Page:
Hurricane Georges, Gulf Coast, Sept. 28, 1998. From NASA’s Mesoscale Atmospheric Processes Branch.3

Researchers have found evidence of Atlantic hurricane activity going as far back as 3,000 years ago.4 The naming of storms began in the early 19th century. As the World Meteorological Organization explains, named storms can “facilitate tropical cyclone/hurricane disaster risk awareness, preparedness, management and reduction.”5

Atlantic Names

Atlantic Pronunciation Guide (PDF)

2014 2015 2016 2017 2018 2019
Arthur
Bertha
Cristobal
Dolly
Edouard
Fay
Gonzalo
Hanna
Isaias
Josephine
Kyle
Laura
Marco
Nana
Omar
Paulette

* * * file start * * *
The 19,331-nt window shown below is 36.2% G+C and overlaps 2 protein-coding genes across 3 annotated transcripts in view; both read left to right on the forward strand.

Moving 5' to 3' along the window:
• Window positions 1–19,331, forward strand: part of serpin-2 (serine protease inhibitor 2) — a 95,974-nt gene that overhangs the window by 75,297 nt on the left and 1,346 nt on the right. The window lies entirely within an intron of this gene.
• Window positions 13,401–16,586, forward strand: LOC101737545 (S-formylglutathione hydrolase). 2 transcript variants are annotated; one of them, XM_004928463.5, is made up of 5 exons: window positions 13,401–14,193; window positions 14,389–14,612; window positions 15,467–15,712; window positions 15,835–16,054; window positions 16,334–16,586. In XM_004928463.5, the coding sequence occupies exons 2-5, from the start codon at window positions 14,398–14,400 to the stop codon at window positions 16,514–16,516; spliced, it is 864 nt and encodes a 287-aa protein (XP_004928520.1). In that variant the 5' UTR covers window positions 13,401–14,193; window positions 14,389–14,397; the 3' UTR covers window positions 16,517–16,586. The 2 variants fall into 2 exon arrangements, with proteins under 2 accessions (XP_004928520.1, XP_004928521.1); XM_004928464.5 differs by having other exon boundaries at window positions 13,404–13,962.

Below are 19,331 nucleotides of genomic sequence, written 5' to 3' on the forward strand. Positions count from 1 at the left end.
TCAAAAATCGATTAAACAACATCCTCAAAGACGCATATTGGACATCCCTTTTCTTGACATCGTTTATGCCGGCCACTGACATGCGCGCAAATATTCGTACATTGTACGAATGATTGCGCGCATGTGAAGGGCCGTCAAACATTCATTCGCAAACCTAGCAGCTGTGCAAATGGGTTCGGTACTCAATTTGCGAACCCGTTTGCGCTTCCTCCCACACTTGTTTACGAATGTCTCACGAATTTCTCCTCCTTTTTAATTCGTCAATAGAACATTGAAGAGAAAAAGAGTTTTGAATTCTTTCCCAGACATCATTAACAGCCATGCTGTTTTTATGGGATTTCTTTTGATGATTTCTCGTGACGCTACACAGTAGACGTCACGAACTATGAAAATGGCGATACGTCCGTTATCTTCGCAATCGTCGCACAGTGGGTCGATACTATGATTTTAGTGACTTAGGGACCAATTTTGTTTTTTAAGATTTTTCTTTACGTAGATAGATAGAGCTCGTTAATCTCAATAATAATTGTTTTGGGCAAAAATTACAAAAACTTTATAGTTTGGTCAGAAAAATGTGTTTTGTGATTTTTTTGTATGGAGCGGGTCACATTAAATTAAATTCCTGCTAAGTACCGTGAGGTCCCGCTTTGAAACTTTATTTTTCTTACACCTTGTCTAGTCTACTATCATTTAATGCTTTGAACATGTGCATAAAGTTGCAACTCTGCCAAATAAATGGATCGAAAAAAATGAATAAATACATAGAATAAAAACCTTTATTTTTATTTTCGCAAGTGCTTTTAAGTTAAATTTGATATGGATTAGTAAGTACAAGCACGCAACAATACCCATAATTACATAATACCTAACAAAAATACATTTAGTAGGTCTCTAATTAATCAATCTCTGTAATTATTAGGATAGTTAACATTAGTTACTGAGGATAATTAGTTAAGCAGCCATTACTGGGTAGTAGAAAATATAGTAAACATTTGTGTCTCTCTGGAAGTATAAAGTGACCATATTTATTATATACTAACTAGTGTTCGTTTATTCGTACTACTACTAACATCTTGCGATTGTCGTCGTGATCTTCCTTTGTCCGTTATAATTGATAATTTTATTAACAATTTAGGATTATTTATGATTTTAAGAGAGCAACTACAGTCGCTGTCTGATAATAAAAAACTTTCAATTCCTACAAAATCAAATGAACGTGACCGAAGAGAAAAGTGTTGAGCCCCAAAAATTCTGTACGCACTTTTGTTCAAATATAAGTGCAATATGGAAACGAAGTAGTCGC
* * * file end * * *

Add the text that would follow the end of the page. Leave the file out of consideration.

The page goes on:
Rene
Sally
Teddy
Vicky
Wilfred
Ana
Bill
Claudette
Danny
Erika
Fred
Grace
Henri
Ida
Joaquin
Kate
Larry
Mindy
Nicholas
Odette
Peter
Rose
Sam
Teresa
Victor
Wanda
Alex
Bonnie
Colin
Danielle
Earl
Fiona
Gaston
Hermine
Ian
Julia
Karl
Lisa
Matthew
Nicole
Otto
Paula
Richard
Shary
Tobias
Virginie
Walter
Arlene
Bret
Cindy
Don
Emily
Franklin
Gert
Harvey
Irma
Jose
Katia
Lee
Maria
Nate
Ophelia
Philippe
Rina
Sean
Tammy
Vince
Whitney
Alberto
Beryl
Chris
Debby
Ernesto
Florence
Gordon
Helene
Isaac
Joyce
Kirk
Leslie
Michael
Nadine
Oscar
Patty
Rafael
Sara
Tony
Valerie
William
Andrea
Barry
Chantal
Dorian
Erin
Fernand
Gabrielle
Humberto
Imelda
Jerry
Karen
Lorenzo
Melissa
Nestor
Olga
Pablo
Rebekah
Sebastien
Tanya
Van
Wendy

National Hurricane Center – Tropical Cyclone Names (with pronunciation guide)6

The U.S. has calculated death tolls and costs of hurricanes since 1851.7 The deadliest storm on record occurred in 1900, when the Galveston Hurricane led to the deaths of 8,000 people. In comparison, Hurricane Katrina, the third deadliest hurricane, directly claimed the lives of 1,200.7